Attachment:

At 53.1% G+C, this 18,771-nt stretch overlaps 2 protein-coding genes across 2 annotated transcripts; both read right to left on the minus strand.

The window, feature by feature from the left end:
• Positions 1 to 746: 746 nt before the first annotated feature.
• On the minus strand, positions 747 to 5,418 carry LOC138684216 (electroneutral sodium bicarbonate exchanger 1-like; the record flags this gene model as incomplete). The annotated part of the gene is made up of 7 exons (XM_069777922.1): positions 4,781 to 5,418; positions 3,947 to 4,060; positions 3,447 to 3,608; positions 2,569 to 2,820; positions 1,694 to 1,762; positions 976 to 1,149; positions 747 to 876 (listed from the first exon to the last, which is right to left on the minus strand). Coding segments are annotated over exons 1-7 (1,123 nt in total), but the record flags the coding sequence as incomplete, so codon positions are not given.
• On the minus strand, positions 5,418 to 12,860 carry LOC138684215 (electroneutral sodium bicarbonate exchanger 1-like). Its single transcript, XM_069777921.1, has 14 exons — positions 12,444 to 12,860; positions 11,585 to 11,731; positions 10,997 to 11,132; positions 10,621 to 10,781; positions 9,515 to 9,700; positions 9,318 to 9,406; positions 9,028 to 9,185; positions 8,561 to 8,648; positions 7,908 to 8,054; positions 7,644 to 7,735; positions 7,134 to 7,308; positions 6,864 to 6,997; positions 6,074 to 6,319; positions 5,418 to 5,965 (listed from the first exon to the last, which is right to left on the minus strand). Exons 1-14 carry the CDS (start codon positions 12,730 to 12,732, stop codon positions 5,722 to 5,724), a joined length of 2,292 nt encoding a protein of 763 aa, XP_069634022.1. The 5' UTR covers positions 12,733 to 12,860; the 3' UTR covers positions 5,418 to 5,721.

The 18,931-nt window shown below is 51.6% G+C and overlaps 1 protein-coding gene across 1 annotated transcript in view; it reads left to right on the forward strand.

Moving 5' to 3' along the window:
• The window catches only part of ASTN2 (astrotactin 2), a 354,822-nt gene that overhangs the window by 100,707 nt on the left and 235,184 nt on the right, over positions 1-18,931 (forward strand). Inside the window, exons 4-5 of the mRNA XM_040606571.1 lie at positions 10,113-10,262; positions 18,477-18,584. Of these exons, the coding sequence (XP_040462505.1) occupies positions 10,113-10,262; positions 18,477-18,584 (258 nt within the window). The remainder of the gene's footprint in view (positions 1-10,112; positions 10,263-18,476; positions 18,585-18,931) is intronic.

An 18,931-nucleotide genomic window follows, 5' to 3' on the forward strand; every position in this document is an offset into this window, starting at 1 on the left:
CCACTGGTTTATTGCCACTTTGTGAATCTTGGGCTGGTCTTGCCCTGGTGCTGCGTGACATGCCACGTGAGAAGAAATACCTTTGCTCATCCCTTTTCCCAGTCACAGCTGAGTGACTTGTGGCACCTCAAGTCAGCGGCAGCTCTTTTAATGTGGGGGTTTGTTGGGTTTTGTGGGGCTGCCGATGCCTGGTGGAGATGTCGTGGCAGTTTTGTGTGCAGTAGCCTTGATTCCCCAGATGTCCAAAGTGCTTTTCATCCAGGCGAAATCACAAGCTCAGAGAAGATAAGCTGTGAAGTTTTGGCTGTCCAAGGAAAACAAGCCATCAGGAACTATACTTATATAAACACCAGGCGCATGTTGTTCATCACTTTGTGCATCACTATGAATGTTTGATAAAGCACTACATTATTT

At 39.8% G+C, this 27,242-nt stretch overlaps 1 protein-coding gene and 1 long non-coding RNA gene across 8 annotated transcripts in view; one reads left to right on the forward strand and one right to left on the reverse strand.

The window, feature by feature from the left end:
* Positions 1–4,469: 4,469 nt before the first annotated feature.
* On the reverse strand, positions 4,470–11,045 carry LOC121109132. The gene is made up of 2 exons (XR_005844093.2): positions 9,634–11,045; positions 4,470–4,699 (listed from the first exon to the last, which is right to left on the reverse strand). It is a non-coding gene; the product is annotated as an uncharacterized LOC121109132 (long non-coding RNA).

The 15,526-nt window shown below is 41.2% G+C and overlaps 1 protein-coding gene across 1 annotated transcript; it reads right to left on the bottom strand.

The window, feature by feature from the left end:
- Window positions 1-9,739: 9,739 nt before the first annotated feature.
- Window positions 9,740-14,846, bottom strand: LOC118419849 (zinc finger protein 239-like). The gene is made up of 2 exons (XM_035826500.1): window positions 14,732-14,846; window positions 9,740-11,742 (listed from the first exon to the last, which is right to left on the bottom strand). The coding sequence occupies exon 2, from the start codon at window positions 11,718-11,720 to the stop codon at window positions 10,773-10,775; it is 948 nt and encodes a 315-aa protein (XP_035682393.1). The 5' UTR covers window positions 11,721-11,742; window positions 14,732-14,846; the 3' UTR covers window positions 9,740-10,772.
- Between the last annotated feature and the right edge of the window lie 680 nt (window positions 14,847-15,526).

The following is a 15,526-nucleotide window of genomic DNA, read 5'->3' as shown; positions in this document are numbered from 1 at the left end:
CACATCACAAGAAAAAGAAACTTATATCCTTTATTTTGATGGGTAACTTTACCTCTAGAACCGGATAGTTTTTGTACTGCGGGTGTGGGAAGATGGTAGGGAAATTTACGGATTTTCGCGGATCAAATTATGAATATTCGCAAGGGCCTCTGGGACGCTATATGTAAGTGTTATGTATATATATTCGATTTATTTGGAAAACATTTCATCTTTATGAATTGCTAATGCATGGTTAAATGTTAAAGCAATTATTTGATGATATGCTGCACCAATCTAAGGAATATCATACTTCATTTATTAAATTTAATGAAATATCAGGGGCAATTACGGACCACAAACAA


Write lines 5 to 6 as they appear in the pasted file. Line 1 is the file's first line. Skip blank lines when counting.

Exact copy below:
• On the minus strand, positions 5,418 to 12,860 carry LOC138684215 (electroneutral sodium bicarbonate exchanger 1-like). Its single transcript, XM_069777921.1, has 14 exons — positions 12,444 to 12,860; positions 11,585 to 11,731; positions 10,997 to 11,132; positions 10,621 to 10,781; positions 9,515 to 9,700; positions 9,318 to 9,406; positions 9,028 to 9,185; positions 8,561 to 8,648; positions 7,908 to 8,054; positions 7,644 to 7,735; positions 7,134 to 7,308; positions 6,864 to 6,997; positions 6,074 to 6,319; positions 5,418 to 5,965 (listed from the first exon to the last, which is right to left on the minus strand). Exons 1-14 carry the CDS (start codon positions 12,730 to 12,732, stop codon positions 5,722 to 5,724), a joined length of 2,292 nt encoding a protein of 763 aa, XP_069634022.1. The 5' UTR covers positions 12,733 to 12,860; the 3' UTR covers positions 5,418 to 5,721.

The 18,931-nt window shown below is 51.6% G+C and overlaps 1 protein-coding gene across 1 annotated transcript in view; it reads left to right on the forward strand.